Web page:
I know this doesn't help your personal situation but unfortunately schools are now measured by cost and numbers and league tables so this is why they see these as a priority. Although they will also be looking to get good grades too, so should provide support for pupils to achieve top grades.

hanginginthere1 Fri 02-Nov-12 12:37:57

Points taken Innat. but I don't want her to be revising, I want her to be getting on with the new course, which will be challenging enough.
She has kids in her A level English language class who are still struggling with the use of the words "to/too'.
I am dead set against private education, but I feel like I am turning in to Mr Gove!

Arisbottle Fri 02-Nov-12 12:41:29

25 is too many, we don't go over 15

hanginginthere1 Fri 02-Nov-12 12:57:18

What kind of school/college are you, Arisbottle?
I really struggle with this concept of setting science classes in yrs 10/11, and then basically turning them in to mixed ability, [middle/bottom heavy] at a level,and still expecting the brighter students to come out with the top grades. How are they supposed to do this? l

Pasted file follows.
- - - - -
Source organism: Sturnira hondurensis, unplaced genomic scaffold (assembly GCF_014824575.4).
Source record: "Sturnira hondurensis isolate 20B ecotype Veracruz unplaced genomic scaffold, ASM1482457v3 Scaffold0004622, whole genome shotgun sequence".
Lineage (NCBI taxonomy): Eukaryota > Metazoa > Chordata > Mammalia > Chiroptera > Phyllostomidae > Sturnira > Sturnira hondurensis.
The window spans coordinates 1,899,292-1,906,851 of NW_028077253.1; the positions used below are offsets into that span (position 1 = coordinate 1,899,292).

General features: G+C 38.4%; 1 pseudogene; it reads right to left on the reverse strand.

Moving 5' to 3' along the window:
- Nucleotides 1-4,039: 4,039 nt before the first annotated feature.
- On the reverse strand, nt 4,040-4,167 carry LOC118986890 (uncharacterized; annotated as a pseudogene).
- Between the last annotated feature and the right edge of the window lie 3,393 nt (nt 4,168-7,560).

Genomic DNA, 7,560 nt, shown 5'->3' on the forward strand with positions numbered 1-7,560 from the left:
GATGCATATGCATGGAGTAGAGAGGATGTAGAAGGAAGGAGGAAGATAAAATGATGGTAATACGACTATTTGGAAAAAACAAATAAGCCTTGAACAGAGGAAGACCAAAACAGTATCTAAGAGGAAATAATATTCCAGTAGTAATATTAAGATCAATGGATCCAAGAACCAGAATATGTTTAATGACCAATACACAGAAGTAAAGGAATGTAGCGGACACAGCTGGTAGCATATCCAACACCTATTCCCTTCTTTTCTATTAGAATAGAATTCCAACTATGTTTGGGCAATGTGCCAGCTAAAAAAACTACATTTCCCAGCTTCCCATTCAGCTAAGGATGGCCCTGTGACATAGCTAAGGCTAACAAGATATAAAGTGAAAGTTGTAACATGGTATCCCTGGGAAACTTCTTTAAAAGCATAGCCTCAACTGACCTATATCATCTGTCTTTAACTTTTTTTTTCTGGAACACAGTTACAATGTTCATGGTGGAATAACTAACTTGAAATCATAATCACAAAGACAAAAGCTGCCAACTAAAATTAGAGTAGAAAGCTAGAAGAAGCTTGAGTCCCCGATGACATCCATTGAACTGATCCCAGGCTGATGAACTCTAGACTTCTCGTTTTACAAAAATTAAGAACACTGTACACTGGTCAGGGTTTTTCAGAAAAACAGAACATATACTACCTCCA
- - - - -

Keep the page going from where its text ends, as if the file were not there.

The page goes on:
BlueStringPudding Fri 02-Nov-12 13:25:23

What was the entry requirement for the course? At DD's college I think it was either a B in Chemistry if Triple Science was taken, or a B in both Dual Science exams. So the ability range should only be B to A* so not as wide as a mixed ability class at GCSE level.

In the meantime it might be worth getting a Chemistry tutor that knows the syllabus and can take her through some of it - cheaper than going the private education route and they should be able to give you an idea as to whether she's at the level they'd expect.

SecretSquirrels Fri 02-Nov-12 15:47:31

I really don't like the sound of that. Did you look at other 6th forms? Were they the same?

DS1 got A*s in all his A level subjects and he says the pace is very fast, which suits him.
He has around 20 in his classes but, crucially in Maths at least they had to get at least an A. Plus they had to take tests at the 6 week point to ensure they were on the right course.

webwiz Fri 02-Nov-12 16:28:16